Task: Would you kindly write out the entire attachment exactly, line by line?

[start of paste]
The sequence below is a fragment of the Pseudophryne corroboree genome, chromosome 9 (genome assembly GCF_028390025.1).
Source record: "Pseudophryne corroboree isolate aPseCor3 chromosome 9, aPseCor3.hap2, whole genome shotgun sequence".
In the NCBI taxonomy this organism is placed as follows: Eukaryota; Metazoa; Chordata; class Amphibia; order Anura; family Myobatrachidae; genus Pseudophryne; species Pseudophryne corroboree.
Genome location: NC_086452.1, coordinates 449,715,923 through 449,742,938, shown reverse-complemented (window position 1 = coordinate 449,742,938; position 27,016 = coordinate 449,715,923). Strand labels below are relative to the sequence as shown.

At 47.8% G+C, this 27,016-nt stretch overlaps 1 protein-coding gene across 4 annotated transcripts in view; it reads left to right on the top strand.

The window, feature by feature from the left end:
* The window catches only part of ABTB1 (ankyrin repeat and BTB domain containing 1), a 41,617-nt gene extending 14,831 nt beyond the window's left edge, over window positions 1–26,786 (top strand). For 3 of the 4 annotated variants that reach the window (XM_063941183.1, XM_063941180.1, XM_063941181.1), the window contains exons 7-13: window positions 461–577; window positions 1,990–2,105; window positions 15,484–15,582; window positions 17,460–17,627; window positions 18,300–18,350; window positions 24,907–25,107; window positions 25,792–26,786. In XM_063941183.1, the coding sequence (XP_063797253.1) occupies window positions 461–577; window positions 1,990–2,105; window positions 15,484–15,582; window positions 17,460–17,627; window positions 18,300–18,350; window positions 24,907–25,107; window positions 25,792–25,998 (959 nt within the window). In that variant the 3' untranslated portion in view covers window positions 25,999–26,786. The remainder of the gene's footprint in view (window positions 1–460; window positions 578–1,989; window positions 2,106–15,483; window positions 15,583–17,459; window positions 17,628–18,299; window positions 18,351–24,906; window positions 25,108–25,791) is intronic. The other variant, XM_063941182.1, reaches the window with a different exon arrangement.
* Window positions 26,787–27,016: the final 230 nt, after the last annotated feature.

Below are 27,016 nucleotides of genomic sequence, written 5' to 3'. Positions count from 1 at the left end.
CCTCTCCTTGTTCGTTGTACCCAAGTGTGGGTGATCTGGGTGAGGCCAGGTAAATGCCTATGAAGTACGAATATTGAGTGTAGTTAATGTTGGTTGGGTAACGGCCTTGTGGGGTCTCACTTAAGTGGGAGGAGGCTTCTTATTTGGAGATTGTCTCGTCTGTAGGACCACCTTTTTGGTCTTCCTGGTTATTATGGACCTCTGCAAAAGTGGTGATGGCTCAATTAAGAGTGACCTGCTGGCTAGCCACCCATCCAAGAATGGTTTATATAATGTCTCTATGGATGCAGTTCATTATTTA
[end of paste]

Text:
The sequence below is a fragment of the Pseudophryne corroboree genome, chromosome 9 (genome assembly GCF_028390025.1).
Source record: "Pseudophryne corroboree isolate aPseCor3 chromosome 9, aPseCor3.hap2, whole genome shotgun sequence".
In the NCBI taxonomy this organism is placed as follows: Eukaryota; Metazoa; Chordata; class Amphibia; order Anura; family Myobatrachidae; genus Pseudophryne; species Pseudophryne corroboree.
Genome location: NC_086452.1, coordinates 449,715,923 through 449,742,938, shown reverse-complemented (window position 1 = coordinate 449,742,938; position 27,016 = coordinate 449,715,923). Strand labels below are relative to the sequence as shown.

At 47.8% G+C, this 27,016-nt stretch overlaps 1 protein-coding gene across 4 annotated transcripts in view; it reads left to right on the top strand.

The window, feature by feature from the left end:
* The window catches only part of ABTB1 (ankyrin repeat and BTB domain containing 1), a 41,617-nt gene extending 14,831 nt beyond the window's left edge, over window positions 1–26,786 (top strand). For 3 of the 4 annotated variants that reach the window (XM_063941183.1, XM_063941180.1, XM_063941181.1), the window contains exons 7-13: window positions 461–577; window positions 1,990–2,105; window positions 15,484–15,582; window positions 17,460–17,627; window positions 18,300–18,350; window positions 24,907–25,107; window positions 25,792–26,786. In XM_063941183.1, the coding sequence (XP_063797253.1) occupies window positions 461–577; window positions 1,990–2,105; window positions 15,484–15,582; window positions 17,460–17,627; window positions 18,300–18,350; window positions 24,907–25,107; window positions 25,792–25,998 (959 nt within the window). In that variant the 3' untranslated portion in view covers window positions 25,999–26,786. The remainder of the gene's footprint in view (window positions 1–460; window positions 578–1,989; window positions 2,106–15,483; window positions 15,583–17,459; window positions 17,628–18,299; window positions 18,351–24,906; window positions 25,108–25,791) is intronic. The other variant, XM_063941182.1, reaches the window with a different exon arrangement.
* Window positions 26,787–27,016: the final 230 nt, after the last annotated feature.

Below are 27,016 nucleotides of genomic sequence, written 5' to 3'. Positions count from 1 at the left end.
CCTCTCCTTGTTCGTTGTACCCAAGTGTGGGTGATCTGGGTGAGGCCAGGTAAATGCCTATGAAGTACGAATATTGAGTGTAGTTAATGTTGGTTGGGTAACGGCCTTGTGGGGTCTCACTTAAGTGGGAGGAGGCTTCTTATTTGGAGATTGTCTCGTCTGTAGGACCACCTTTTTGGTCTTCCTGGTTATTATGGACCTCTGCAAAAGTGGTGATGGCTCAATTAAGAGTGACCTGCTGGCTAGCCACCCATCCAAGAATGGTTTATATAATGTCTCTATGGATGCAGTTCATTATTTA